Revisiting Fear of Crime in South Africa
Lincoln J. Fry Ph. D

A large volume of literature exists about the fear of crime and highlihts its importance in most areas of the world. This paper differs from standard literature reviews which cover studies generated by national and international crime victim surveys. This paper is based on survey research which generated a national probability sample of 2,400 South African respondents and examines fear of crime in an attempt to identify the factors which predict that phenomenon in South Africa. This studycontinues a series of papers about crime and victimization in South Africa andattempts to make a contribution to thatcountry’s literature on fear of crime, and the national dialog on crime prevention. The study identified four variables that predicted fear of crime, being a crime victim, an urban resident, the perception that the police are corrupt and poverty. The fact that so many respondents had been crime victims within the preceeding year was a surprising finding, even for South Africa, with one third of the sample either a property or violent crime victim, and 8 percent of the victims experienced both types of crime. The most important policy issue identified by the study was the repeat or multiple victimization of respondents.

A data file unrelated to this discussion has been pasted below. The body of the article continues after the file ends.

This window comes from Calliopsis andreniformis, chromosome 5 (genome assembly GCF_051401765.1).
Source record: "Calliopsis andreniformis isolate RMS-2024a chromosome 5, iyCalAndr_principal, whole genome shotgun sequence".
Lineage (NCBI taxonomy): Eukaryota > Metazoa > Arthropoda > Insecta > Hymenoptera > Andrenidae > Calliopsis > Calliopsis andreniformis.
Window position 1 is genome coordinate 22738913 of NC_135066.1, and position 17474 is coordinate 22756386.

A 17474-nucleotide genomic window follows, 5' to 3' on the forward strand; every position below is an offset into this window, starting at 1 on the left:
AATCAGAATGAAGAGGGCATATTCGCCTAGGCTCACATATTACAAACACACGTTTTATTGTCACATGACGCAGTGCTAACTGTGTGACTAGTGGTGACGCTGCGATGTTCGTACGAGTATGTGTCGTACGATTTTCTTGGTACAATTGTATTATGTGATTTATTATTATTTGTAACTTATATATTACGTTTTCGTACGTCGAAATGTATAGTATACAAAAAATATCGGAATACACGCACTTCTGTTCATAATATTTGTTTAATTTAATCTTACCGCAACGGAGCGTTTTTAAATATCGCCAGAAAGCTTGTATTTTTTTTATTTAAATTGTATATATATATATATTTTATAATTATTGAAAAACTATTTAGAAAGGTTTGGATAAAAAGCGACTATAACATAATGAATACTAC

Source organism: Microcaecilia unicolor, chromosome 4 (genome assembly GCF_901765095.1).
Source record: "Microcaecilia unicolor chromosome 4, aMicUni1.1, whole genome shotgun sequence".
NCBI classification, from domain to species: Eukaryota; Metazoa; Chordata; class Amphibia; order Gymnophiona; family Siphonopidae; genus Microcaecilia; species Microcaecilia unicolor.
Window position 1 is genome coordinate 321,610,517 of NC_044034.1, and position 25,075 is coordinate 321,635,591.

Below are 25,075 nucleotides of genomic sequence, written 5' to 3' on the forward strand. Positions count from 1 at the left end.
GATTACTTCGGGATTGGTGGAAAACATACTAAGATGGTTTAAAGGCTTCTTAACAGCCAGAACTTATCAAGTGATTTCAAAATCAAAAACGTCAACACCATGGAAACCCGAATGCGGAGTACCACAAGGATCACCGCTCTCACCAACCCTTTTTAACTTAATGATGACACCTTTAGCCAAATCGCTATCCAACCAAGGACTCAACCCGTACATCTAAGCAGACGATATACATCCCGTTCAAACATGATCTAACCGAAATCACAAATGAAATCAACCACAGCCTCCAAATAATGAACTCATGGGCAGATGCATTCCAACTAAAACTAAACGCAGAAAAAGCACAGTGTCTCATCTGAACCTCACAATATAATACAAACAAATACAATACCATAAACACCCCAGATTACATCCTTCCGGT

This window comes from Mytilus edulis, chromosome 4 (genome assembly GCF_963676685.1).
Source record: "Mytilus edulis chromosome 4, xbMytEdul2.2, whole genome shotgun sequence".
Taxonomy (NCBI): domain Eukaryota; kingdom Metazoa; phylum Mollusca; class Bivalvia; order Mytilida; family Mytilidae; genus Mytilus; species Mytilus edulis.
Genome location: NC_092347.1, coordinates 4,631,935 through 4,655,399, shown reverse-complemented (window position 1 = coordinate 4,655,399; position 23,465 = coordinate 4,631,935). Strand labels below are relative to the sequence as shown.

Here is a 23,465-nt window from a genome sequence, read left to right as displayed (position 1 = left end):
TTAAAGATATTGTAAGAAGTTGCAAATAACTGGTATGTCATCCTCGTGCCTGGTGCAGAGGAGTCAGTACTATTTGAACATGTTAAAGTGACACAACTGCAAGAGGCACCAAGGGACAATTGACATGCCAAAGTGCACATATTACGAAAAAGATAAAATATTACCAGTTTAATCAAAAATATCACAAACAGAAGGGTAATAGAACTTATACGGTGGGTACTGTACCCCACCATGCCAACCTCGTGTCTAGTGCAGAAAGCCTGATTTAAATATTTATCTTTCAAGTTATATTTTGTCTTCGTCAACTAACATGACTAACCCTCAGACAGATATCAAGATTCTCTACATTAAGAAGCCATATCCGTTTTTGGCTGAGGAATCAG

Full Text: PDF     DOI: 10.15640/jswhr.v5n1a2